As historians we are told to interrogate our sources, trained to see connections, and build a historical argument based on primary, secondary, archeological, and physical documentation. As distant observers of past events, we look for detail and nuance—and for new ways to glean what lives within the silences.
In a lot of ways, this is not far from being an audience member at a Punchdrunk theatrical experience.
Nearly a decade ago as part of a piece on breaking the fourth wall, I described a play called Sleep No More—a co-production between Emursive and Punchdrunk. In this retelling of Shakespeare’s Macbeth the companies adapted three warehouses in New York City to create a massive theatrical experience. As the story unwound the audience meandered through five floors of sets in a fictional McKittrick hotel, stumbling upon scenes and story elements that included more than just the actors performing before us.
Since that production, I have been fascinated with the storytelling methodology of immersive theater, and in June of 2021, as part of Punchdrunk’s online educational offerings, I took a course on Introduction to Design. I hoped that the course would give me some insight into how immersive theatre layers on different elements of sound, visual spectacle, movement, and narrative cues to build a story that demands the active use of observation by their audience.
This is, in part, a story about my own fight to see.
My own blindness.
Just under eighteen years ago, as a junior in college, I struggled to keep my eyes open in class. It is a vivid memory, with the realization that something wasn’t right during a small seminar on Early America with Dr. James Horn. We were in Blair Hall at the College of William and Mary—one of my favorite places in the world—where I often sat perpendicular to the glorious golden sunlight streaming past the projector screen into my eyeline. At the time I thought it was due to a lack of sleep, but after few weeks of going to bed early, and covering my eyes in windowless rooms, I realized I had actually developed an intense sensitivity to light.
Doctor after doctor thought I had a corneal ulcer, or an aggressive form of a common eye virus, but one weekend, as a friend and I drove from Virginia to State College, Pennsylvania, that ulcer turned into a very visible, very painful, white ring around my cornea.
Have you ever tried to watch Lara Croft: Tomb Raider in a movie theatre while having stabbing eye pain? I have. And by the end of the weekend, I felt as if I was staring into a white fog. I felt unmoored and terrified. An experience I never want to replicate again.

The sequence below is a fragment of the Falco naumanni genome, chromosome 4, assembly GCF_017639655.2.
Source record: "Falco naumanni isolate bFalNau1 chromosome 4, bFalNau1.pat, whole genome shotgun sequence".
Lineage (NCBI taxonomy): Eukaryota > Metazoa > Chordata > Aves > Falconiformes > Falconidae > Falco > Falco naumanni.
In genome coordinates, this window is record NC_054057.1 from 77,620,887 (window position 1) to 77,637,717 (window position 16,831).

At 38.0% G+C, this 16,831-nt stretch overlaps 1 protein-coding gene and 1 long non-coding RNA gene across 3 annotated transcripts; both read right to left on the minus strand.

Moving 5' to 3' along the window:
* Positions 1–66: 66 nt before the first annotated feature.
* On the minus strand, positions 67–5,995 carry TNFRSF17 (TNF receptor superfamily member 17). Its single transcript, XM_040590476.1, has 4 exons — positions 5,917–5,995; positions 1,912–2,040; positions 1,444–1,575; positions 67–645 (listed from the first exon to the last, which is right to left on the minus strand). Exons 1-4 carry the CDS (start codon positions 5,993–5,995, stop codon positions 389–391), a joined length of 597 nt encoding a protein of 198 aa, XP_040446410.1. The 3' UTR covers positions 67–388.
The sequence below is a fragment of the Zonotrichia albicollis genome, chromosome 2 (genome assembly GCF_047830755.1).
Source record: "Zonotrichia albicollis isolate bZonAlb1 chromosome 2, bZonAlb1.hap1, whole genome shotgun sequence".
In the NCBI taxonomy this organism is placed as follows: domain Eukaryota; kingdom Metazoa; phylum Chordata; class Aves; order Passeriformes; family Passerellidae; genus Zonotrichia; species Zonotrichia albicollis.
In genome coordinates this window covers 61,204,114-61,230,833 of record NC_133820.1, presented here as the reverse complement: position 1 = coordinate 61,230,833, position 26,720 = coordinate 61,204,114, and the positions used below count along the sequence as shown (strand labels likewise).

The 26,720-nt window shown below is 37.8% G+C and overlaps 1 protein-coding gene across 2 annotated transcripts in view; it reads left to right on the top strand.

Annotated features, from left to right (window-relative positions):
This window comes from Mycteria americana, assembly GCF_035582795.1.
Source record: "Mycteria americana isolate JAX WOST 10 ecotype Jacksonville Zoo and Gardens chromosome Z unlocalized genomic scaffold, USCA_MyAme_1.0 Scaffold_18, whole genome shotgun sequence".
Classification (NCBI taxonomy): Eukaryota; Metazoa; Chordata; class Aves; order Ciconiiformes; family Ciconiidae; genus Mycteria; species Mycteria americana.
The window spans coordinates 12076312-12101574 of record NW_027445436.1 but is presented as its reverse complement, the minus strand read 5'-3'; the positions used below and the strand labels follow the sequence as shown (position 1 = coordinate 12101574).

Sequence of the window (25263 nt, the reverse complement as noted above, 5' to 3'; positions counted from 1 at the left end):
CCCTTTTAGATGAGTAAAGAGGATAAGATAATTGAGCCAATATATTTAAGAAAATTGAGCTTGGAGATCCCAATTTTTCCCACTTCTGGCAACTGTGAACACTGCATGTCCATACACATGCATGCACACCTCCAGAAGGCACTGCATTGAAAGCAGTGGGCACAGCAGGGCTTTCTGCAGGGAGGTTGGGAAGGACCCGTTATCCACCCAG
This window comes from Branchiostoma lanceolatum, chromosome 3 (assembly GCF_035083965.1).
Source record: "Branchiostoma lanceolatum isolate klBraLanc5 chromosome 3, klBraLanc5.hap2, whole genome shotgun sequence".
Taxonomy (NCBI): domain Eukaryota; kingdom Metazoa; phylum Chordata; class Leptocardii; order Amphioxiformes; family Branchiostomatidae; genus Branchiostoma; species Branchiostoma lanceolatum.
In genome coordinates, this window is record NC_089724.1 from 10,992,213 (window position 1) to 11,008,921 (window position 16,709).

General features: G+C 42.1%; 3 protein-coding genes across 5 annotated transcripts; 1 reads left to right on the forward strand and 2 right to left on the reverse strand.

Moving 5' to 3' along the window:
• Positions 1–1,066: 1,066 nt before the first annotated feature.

Over the course of ten months, from March to December 2020, I walked almost 152 miles listening to podcasts, audio dramas, and 15 books about a female detective named Maisie Dobbs. This series, about a former nurse turned psychologist and investigator who solves crime, is set against the backdrop of post-War (and eventually the start of World War II) England. Through her cases, we learn about repercussions from World War I, the 1918 flu epidemic, social unrest, anti-refugee sentiment, and as Dobbs becomes more involved with British Secret Service, the growing threat of the Nazi regime.
As I walked at sunrise, sunset, lunchtime breaks, and post work wind-downs I couldn’t help feel, as time slowly slipped by, the looming disaster to come. I knew it wasn’t only of the fictional (yet historical) world created by Jacqueline Winspear, but also the constant hum of chaos that was 2020.
There are no real positive things to say about this past year. In a lot of ways our fault lines and the cracks in our civic society have been laid bare for all to see. There was so much death and pain, that I often struggled to find a silver lining.
When I started this piece many months ago I intended to write about the ways in which technology and multi-disciplinary storytelling has changed the way we engage with our senses. The plan was to look at two, equally compelling, modes of storytelling about a single event in history, and tease apart the ways in which each were constructed to build meaning and connection.
For the past eight months we have talked a lot about self-care, a state of being where we look inward to center ourselves, to focus on our own mental health in order to make it to the next day, and the next, and the next. We read romance novels, and binge re-watched all of New Girl. We learned to bake bread, and more recently began the easy process of mocking holiday movies on Cable TV. We gave ourselves leeway to not be productive, to deal with our emotions, our fear, and the uncertainty.
And amidst all that self-care we’ve realized—well most of us at least—that we need to be more aware of what is happening beyond ourselves. That in a lot of ways what America is, and what we will become, depends on that single choice. To care more.